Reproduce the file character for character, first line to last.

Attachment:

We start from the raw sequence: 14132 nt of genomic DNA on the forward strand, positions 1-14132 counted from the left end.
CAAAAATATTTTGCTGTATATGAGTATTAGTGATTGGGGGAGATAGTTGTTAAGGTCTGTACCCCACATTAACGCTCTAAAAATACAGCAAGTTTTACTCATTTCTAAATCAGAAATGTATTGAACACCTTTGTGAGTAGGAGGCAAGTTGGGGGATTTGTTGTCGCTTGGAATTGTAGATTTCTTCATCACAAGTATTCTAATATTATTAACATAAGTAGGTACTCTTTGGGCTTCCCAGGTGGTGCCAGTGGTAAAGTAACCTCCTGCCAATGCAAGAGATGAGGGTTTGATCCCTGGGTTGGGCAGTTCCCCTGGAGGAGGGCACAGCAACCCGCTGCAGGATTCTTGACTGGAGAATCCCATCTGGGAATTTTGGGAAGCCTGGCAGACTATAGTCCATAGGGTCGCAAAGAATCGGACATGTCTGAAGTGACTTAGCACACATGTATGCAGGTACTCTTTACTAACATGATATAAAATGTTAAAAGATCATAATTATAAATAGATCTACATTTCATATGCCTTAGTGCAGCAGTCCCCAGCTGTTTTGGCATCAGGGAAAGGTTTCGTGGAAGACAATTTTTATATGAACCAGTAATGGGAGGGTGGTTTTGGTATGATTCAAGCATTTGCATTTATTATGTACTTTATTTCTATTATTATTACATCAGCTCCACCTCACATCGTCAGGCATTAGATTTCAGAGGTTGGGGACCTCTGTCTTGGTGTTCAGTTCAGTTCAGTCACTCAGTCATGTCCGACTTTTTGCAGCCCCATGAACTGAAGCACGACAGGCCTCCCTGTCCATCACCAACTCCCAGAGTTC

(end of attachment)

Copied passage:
We start from the raw sequence: 14132 nt of genomic DNA on the forward strand, positions 1-14132 counted from the left end.
CAAAAATATTTTGCTGTATATGAGTATTAGTGATTGGGGGAGATAGTTGTTAAGGTCTGTACCCCACATTAACGCTCTAAAAATACAGCAAGTTTTACTCATTTCTAAATCAGAAATGTATTGAACACCTTTGTGAGTAGGAGGCAAGTTGGGGGATTTGTTGTCGCTTGGAATTGTAGATTTCTTCATCACAAGTATTCTAATATTATTAACATAAGTAGGTACTCTTTGGGCTTCCCAGGTGGTGCCAGTGGTAAAGTAACCTCCTGCCAATGCAAGAGATGAGGGTTTGATCCCTGGGTTGGGCAGTTCCCCTGGAGGAGGGCACAGCAACCCGCTGCAGGATTCTTGACTGGAGAATCCCATCTGGGAATTTTGGGAAGCCTGGCAGACTATAGTCCATAGGGTCGCAAAGAATCGGACATGTCTGAAGTGACTTAGCACACATGTATGCAGGTACTCTTTACTAACATGATATAAAATGTTAAAAGATCATAATTATAAATAGATCTACATTTCATATGCCTTAGTGCAGCAGTCCCCAGCTGTTTTGGCATCAGGGAAAGGTTTCGTGGAAGACAATTTTTATATGAACCAGTAATGGGAGGGTGGTTTTGGTATGATTCAAGCATTTGCATTTATTATGTACTTTATTTCTATTATTATTACATCAGCTCCACCTCACATCGTCAGGCATTAGATTTCAGAGGTTGGGGACCTCTGTCTTGGTGTTCAGTTCAGTTCAGTCACTCAGTCATGTCCGACTTTTTGCAGCCCCATGAACTGAAGCACGACAGGCCTCCCTGTCCATCACCAACTCCCAGAGTTC